Personal Identity in Philosophy Essay Sample

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Introduction of TOPIC

Let me preface my argument by saying that I am no English Major, I don’t have a way with words, and I can say with absolute certainty that my thoughts will not contain any form of competent prose. I’m an engineering major I can think critically and problem-solve; that is how I have been taught to attack problems in life. This analytical methodology is what I have used to think about every question asked in class. I attempt to rationalize my answer in my head first to come up with a simple response that I can not only defend but also understand. Though as you pointed out to me in class if I really believed the easily defended arguments to be true, I would be in a hospital hooked up on a heroin drip not taking an Intro to Philosophy class to better myself (Read: graduate). So, I digress, what do I believe when it comes to personal identity? In class, I said that we are never the same person from one moment to the next and, as funny as that sounds, it is what I believe.

We are beings made up of our inputs. These inputs consist of our basic senses of the mind and no one can have the exact same input as another. We all may think heroi…Hershey Bars are great but we can’t have the same stimulation because we cannot take the exact same bite or swallow the exact same amount. We may each have a positive experience but it is inherently different. At any conscious (mind) time we are receiving inputs be it dreams or Hershey Bars. As I type this, switching between beer and coffee, I’m changing as a person. Are these events life changing? No. Will I remember them forever? Not unless I mix my beer and coffee together and drink the resulting swill. Nevertheless, we are evolving as people over the course of time. I remember you saying that you had heard this belief from students before and if we can come to this conclusion at UMBC, it must be a coined term somewhere. I looked it up on Wikipedia and they defined it as diachronic, meaning something happening over the course of time. This diachronic change ranges on a continuum from the minute to large-scale factors. Over the course of an individual’s life, it is difficult to determine where an incident or experience lies on the continuum.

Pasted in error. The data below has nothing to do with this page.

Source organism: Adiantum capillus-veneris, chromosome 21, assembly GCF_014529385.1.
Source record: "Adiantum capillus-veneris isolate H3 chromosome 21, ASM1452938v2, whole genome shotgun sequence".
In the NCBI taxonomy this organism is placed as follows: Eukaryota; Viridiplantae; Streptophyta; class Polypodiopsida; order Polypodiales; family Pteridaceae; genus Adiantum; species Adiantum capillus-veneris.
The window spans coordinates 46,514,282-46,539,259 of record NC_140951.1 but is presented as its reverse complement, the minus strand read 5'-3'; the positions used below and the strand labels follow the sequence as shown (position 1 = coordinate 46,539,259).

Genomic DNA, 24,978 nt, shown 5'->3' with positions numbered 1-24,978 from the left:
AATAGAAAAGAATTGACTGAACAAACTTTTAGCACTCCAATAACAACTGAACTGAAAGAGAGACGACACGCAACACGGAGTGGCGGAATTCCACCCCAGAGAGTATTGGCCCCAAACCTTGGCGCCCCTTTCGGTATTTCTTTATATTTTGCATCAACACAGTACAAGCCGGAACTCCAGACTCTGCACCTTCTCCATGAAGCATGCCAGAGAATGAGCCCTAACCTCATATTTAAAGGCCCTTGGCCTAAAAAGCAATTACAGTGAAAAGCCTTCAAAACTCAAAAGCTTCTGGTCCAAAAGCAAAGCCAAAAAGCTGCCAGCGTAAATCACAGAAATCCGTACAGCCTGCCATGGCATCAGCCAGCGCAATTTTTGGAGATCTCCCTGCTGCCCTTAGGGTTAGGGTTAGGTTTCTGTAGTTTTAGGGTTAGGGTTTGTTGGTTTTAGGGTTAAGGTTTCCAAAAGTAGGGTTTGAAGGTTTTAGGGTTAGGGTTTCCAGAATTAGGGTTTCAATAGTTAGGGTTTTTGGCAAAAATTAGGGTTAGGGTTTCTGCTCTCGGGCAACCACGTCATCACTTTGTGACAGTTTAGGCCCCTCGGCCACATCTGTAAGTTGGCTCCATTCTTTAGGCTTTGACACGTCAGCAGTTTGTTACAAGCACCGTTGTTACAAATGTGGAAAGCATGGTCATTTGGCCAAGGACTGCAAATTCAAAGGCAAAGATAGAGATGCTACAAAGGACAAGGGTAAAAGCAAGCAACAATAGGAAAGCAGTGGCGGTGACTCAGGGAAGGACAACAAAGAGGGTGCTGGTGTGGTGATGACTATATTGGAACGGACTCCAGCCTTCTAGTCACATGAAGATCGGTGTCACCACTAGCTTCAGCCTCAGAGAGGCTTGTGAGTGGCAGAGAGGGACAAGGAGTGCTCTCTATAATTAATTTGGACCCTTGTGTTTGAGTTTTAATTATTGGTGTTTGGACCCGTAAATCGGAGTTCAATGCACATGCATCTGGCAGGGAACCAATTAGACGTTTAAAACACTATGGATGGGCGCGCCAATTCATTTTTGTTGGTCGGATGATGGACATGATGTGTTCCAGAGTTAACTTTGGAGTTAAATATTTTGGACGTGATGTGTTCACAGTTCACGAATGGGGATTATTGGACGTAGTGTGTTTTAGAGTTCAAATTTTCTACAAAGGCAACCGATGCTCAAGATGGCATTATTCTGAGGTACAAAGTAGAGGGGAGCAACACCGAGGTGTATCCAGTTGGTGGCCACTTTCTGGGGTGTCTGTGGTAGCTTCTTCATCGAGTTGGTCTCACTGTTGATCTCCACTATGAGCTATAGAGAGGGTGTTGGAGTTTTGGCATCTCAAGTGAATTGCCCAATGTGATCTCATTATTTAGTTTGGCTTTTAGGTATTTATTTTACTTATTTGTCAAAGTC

As a means to answering the question, it does not matter how large or small the change is in me from one momen

t to the next; what does factor into the scenario is that any experience or input that I have is not

and cannot be the same as my clone’s. Thus, not only are we different but we each inherently conceptualize our identities in a different way. So, is the clone really me? Is he right? Based on my previously explained logic, he is not the same but, if we defy the laws of physics for a minute, he has come as close to being me as possible at the time of his creation. Because we cannot physically inhabit the same space simultaneously, as soon as he is created we are different people but still as close to the same as possible. As even the slightest of time passes, we have unique experiences. However minuscule the difference in our inputs, we start to differ. By definition, the same must be exactly the same in this context; any variation is considered to be different and therefore to mean not exactly the same. This is not to say that I’m crazy and think I’m constantly changing into a different person.